CESSI, a division of Axiom Resource Management Inc., conducted the survey of 3,797 companies, which statistically represent more than 2.4 million companies nationwide. This survey found that a majority of large businesses are hiring people with disabilities and discovering that costs for accommodations differ very little from those for the general employee population. Additionally, the survey showed that once an employer hires one person with a disability, it is much more likely that employer will hire other people with disabilities.

More ADA In The Headlines:

In the Headlines is a site dedicated to using technically advanced news agents to search for the latest news stories from several credible and well respected publications. The articles posted will cover a variety of topics related to the Americans with Disabilities Act. We update our news stories multiple times daily and post the 5 most recently published stories on a per state basis. Please keep in the mind that the site is as up to date as new stories are published.

ADA Business Connections Website

The U.S. Department of Justice has posted a new fact sheet to the ADA Business Connections portion of its web site. The document titled, "Expanding Your Market: Accessibility Benefits Older Adult Customers," outlines how compliance with the Americans with Disabilities Act (ADA) makes good business sense. The new fact sheet highlights the benefits of increasing accessibility in order to meet the needs of individuals who are aging. For more information go to

Technical Assistance Desk:

Question: What type of tax breaks are there for businesses trying to comply with the requirements of the ADA?

Answer: In order to assist businesses with complying with the ADA, Section 44 of the IRS Code allows a tax credit for small businesses and Section 190 of the IRS Code allows a tax deduction for all businesses.

The tax credit is available to businesses that have total revenues of $1,000,000 or less in the previous tax year or 30 or fewer full-time employees. This credit can cover 50% of the eligible access expenditures in a year up to $10,250 (maximum credit of $5000). The tax credit can be used to offset the cost of undertaking barrier removal and alterations to improve accessibility; providing accessible formats such as Braille, large print and audio tape; making available a sign language interpreter or a reader for customers or employees, and for purchasing certain adaptive equipment.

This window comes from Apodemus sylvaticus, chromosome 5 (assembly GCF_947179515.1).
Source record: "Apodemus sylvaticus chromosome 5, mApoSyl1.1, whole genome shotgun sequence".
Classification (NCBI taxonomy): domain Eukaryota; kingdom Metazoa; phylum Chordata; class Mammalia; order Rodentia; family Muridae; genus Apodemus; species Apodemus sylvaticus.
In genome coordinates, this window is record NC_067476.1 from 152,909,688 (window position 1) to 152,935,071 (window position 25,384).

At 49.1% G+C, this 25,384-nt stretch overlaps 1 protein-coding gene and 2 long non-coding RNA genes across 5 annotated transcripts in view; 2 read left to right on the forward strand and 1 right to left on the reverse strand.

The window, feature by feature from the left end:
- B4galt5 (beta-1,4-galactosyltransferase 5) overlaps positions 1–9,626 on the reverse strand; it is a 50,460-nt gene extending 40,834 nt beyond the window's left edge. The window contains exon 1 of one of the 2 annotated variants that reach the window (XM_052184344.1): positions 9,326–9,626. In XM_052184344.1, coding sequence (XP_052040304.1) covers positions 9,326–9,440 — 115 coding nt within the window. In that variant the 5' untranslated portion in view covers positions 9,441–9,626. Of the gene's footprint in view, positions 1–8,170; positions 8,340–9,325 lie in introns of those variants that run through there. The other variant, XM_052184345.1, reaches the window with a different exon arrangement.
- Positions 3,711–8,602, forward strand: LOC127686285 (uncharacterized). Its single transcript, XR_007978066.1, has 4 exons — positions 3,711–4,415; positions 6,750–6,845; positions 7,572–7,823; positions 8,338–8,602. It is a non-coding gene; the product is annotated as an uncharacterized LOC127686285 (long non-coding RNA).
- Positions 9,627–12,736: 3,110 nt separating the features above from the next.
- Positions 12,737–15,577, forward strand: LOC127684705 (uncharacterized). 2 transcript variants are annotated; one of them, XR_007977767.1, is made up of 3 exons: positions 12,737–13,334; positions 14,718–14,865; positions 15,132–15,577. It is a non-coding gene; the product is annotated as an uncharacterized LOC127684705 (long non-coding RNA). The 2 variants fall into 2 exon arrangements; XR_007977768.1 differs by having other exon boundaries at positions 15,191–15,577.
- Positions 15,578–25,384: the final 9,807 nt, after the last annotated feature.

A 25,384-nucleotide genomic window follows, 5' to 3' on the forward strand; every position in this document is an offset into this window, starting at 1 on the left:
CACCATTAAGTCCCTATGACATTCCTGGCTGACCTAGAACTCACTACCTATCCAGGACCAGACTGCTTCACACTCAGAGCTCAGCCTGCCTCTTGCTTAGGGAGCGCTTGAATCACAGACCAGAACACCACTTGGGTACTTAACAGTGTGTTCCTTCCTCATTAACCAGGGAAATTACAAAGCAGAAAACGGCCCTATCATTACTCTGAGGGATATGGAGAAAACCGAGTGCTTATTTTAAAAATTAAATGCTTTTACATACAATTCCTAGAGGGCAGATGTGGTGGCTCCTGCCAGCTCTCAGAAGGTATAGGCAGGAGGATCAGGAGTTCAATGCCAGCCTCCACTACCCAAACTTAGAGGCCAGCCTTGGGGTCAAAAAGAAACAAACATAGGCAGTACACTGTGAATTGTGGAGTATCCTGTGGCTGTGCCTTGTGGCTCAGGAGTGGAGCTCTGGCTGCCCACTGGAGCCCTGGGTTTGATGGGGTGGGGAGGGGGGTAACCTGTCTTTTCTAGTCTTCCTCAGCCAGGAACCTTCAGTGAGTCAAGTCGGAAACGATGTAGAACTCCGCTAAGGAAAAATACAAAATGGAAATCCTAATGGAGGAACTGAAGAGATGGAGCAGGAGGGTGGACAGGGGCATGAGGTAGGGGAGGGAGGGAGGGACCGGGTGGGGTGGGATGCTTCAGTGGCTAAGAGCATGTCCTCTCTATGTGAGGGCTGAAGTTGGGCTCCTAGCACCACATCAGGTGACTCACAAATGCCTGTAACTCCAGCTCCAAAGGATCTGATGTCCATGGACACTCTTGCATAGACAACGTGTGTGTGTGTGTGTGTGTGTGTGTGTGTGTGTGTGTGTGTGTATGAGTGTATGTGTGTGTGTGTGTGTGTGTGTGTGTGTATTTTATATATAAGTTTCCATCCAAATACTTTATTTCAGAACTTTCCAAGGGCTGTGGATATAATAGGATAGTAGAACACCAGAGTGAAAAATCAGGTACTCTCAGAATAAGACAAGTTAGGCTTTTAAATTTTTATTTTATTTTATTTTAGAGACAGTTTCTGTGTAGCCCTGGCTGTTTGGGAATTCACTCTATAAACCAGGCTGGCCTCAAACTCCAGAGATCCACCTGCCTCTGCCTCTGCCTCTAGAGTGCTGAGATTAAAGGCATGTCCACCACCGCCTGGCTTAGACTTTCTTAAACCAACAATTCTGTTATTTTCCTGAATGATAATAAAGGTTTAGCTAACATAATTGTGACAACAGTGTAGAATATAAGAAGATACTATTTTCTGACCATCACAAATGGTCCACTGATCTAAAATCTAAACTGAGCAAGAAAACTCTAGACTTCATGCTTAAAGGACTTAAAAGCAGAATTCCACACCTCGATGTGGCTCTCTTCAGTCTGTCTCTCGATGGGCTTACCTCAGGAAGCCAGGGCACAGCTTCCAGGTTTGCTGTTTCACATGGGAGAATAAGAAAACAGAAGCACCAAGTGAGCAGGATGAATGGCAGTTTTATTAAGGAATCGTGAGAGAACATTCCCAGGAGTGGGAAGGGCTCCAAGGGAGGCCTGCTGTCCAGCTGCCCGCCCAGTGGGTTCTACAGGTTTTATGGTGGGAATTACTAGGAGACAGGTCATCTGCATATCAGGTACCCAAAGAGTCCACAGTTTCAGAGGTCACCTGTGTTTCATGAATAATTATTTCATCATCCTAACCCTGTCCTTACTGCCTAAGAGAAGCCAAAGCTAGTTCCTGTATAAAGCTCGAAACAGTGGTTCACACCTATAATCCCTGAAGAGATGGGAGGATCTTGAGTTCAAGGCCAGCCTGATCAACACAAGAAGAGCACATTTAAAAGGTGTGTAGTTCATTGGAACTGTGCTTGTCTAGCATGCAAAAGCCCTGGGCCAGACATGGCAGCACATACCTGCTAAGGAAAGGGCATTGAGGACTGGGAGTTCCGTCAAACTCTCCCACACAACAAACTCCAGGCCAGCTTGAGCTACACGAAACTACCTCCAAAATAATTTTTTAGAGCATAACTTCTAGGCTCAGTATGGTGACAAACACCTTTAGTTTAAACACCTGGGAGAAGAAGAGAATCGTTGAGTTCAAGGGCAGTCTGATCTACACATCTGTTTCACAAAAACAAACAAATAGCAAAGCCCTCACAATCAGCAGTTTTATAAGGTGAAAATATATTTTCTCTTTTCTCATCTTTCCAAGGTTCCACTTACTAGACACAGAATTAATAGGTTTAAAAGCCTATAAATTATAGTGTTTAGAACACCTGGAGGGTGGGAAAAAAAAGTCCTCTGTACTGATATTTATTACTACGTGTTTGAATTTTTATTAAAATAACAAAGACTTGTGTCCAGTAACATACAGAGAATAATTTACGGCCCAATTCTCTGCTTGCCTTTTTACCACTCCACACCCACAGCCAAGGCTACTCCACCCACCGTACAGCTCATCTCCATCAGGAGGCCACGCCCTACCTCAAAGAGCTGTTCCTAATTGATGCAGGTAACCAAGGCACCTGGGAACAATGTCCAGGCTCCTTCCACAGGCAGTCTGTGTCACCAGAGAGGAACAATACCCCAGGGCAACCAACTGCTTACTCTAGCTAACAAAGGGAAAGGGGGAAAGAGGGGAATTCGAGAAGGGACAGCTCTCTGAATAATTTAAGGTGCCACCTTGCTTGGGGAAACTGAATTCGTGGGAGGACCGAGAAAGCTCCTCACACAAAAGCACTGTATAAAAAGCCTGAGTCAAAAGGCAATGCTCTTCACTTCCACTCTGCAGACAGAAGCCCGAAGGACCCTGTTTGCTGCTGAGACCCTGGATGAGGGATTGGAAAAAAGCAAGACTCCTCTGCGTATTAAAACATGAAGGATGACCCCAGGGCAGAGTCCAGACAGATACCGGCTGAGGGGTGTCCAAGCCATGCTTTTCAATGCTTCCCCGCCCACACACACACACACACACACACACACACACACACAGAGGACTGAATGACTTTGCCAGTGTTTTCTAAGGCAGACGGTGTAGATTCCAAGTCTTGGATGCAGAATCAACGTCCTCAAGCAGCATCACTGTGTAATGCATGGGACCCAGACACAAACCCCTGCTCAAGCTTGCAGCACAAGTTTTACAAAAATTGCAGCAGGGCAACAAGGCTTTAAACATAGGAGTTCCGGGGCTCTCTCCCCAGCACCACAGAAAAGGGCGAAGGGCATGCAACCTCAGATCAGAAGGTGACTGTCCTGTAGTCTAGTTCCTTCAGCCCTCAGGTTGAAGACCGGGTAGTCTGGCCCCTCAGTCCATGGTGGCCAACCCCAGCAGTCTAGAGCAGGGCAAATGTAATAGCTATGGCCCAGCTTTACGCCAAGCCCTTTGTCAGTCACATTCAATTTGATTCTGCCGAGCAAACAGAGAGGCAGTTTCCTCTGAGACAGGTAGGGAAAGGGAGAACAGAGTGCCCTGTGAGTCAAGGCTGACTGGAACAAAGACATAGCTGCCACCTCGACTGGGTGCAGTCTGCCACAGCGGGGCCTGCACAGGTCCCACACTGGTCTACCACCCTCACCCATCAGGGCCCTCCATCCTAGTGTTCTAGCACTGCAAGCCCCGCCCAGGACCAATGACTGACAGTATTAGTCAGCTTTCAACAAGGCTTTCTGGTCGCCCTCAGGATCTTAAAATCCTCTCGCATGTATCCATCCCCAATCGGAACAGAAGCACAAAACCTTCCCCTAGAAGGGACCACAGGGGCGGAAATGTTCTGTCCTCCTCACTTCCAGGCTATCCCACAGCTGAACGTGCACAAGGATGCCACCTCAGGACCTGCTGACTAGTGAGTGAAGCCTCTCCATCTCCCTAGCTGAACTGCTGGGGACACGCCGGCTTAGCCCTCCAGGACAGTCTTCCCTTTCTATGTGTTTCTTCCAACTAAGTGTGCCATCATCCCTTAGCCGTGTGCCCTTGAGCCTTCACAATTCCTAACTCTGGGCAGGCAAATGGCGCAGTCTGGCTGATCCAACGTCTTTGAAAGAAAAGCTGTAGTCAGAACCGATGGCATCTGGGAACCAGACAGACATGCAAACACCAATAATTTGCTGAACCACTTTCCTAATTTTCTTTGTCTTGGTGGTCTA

The tax deduction is available to all businesses with a maximum deduction of $15,000 per year. The tax deduction can be claimed for expenses incurred in barrier removal and alterations. It is not available for new construction.

For additional information and materials on the ADA contact the DBTAC Great Lakes ADA Center by calling 800-949-4232 (V/TTY) or use the online contact form.

Voting Resources

Citizens with Disabilities Vote!Voting is a constitutional right and responsibility of citizenship. It is an important way to help select the national, state and local officials who make laws, design programs and decide how tax dollars are spent. For information on voting in Wisconsin for individuals with disabilities, download a copy at the Voting in Wisconsin: A Guide for Citizens with Disabilities in multiple formats:

The information in this publication is based on current Wisconsin election laws and is believed to be accurate. Questions on specific interpretations of the law should be referred to the Wisconsin Government Accountability Board.

Disability Rights Online News

Disability Rights Online News is a bi-monthly update about the Civil Rights Division's activities in the area of disability rights. The Division enforces laws prohibiting discrimination based on disability in employment, housing, access to businesses serving the public, access to government programs and services including voting and public transportation, and unconstitutional conditions in institutions of confinement.

To view the latest newsletter, visit:

Get Technical Assistance for ADA

The Great Lakes ADA Center has experienced Technical Assistance Specialists who are available to provide in-depth answers to questions concerning the Americans with Disabilities Act (ADA), Americans with Disabilities Act Accessibility Guidelines, and Accessible Information Technology (IT) by telephone or email. They also provide a variety of professional consultation services such as reviewing plans for new and existing facilities, proofing language used in employer policies, examining documents related to programmatic accessibility required by government entities, and recommending strategies to improve the accessibility of web sites.

The Specialists also conduct trainings that are tailored to address the specific needs of audiences with varying levels of knowledge about the ADA and IT. In addition, the Center has expanded its role to include activities that promote the acquisition and use of accessible information technology in education settings. The Great Lakes ADA Center E & IT Initiative provides technical assistance aimed at encouraging the incorporation of accessible information technology in K-12 and post secondary school settings.

For more information about the services provided by the Technical Assistance Specialist contact the Great Lakes ADA Center at (800) 949-4232 (V/TTY).